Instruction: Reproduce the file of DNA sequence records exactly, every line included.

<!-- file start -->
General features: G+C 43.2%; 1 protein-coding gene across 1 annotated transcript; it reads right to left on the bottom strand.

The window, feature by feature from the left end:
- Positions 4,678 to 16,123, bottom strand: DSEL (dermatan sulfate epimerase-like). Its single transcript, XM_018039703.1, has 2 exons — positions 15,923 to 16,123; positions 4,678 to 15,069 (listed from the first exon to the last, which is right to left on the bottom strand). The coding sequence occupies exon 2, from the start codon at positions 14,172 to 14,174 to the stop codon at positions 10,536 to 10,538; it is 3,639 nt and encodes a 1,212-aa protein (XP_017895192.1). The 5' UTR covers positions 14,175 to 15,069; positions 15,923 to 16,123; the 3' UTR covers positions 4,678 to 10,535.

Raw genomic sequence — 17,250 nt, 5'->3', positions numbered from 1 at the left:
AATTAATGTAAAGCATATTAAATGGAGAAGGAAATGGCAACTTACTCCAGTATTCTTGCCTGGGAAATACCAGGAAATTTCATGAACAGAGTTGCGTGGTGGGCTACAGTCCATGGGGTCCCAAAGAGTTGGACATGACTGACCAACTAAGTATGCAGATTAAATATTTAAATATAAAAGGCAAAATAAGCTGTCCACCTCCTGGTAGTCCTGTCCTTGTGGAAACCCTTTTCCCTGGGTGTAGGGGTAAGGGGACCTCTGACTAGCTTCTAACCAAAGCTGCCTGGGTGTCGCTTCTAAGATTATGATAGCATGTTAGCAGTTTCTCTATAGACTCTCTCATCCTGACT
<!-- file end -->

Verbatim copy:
General features: G+C 43.2%; 1 protein-coding gene across 1 annotated transcript; it reads right to left on the bottom strand.

The window, feature by feature from the left end:
- Positions 4,678 to 16,123, bottom strand: DSEL (dermatan sulfate epimerase-like). Its single transcript, XM_018039703.1, has 2 exons — positions 15,923 to 16,123; positions 4,678 to 15,069 (listed from the first exon to the last, which is right to left on the bottom strand). The coding sequence occupies exon 2, from the start codon at positions 14,172 to 14,174 to the stop codon at positions 10,536 to 10,538; it is 3,639 nt and encodes a 1,212-aa protein (XP_017895192.1). The 5' UTR covers positions 14,175 to 15,069; positions 15,923 to 16,123; the 3' UTR covers positions 4,678 to 10,535.

Raw genomic sequence — 17,250 nt, 5'->3', positions numbered from 1 at the left:
AATTAATGTAAAGCATATTAAATGGAGAAGGAAATGGCAACTTACTCCAGTATTCTTGCCTGGGAAATACCAGGAAATTTCATGAACAGAGTTGCGTGGTGGGCTACAGTCCATGGGGTCCCAAAGAGTTGGACATGACTGACCAACTAAGTATGCAGATTAAATATTTAAATATAAAAGGCAAAATAAGCTGTCCACCTCCTGGTAGTCCTGTCCTTGTGGAAACCCTTTTCCCTGGGTGTAGGGGTAAGGGGACCTCTGACTAGCTTCTAACCAAAGCTGCCTGGGTGTCGCTTCTAAGATTATGATAGCATGTTAGCAGTTTCTCTATAGACTCTCTCATCCTGACT